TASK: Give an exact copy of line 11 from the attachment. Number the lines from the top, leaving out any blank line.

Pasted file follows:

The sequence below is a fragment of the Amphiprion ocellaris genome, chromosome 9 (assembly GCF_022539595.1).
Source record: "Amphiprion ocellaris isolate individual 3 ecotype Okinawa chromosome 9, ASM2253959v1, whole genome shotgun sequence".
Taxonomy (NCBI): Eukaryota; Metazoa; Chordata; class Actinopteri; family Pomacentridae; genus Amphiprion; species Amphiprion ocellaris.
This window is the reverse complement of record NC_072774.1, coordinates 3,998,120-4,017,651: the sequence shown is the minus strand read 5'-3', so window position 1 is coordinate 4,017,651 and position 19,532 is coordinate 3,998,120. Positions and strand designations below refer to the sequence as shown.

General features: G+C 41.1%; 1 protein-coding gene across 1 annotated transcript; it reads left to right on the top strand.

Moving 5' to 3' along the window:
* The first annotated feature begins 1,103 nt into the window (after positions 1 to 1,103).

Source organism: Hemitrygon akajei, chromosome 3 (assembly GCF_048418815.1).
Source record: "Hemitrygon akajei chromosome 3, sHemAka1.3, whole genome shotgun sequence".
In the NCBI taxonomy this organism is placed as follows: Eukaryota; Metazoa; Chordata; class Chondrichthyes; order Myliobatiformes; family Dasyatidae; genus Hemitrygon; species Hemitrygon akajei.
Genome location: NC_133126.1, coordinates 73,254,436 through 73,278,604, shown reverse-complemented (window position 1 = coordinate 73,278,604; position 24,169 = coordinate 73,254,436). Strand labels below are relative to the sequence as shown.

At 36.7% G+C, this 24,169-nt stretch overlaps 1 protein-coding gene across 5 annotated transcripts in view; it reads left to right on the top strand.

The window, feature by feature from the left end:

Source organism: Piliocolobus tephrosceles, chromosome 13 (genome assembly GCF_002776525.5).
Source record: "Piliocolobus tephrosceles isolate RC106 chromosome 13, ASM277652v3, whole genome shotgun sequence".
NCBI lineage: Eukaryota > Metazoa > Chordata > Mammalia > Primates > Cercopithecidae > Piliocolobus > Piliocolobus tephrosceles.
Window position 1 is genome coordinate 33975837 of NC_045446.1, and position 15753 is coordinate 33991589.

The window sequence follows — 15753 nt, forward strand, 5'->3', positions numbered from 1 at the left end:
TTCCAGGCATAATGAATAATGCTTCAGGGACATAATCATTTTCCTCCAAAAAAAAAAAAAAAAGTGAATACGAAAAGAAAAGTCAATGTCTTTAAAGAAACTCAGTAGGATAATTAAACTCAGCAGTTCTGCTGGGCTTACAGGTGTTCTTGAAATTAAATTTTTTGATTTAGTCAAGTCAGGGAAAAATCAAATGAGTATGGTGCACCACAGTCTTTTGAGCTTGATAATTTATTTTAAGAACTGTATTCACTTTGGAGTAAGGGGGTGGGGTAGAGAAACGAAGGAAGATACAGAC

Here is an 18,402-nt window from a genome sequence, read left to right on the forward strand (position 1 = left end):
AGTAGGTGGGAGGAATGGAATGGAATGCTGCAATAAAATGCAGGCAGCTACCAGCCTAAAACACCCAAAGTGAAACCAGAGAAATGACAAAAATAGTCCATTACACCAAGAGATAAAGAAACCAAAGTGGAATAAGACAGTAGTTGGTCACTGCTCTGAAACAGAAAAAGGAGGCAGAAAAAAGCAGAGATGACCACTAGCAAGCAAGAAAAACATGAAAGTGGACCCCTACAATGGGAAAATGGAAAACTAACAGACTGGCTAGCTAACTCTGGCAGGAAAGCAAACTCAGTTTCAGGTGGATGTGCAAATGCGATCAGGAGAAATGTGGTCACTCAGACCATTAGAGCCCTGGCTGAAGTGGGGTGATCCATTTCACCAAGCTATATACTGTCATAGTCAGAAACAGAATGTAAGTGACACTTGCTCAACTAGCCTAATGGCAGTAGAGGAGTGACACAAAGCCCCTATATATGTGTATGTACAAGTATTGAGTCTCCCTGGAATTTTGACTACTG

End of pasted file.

Genome location: NC_133126.1, coordinates 73,254,436 through 73,278,604, shown reverse-complemented (window position 1 = coordinate 73,278,604; position 24,169 = coordinate 73,254,436). Strand labels below are relative to the sequence as shown.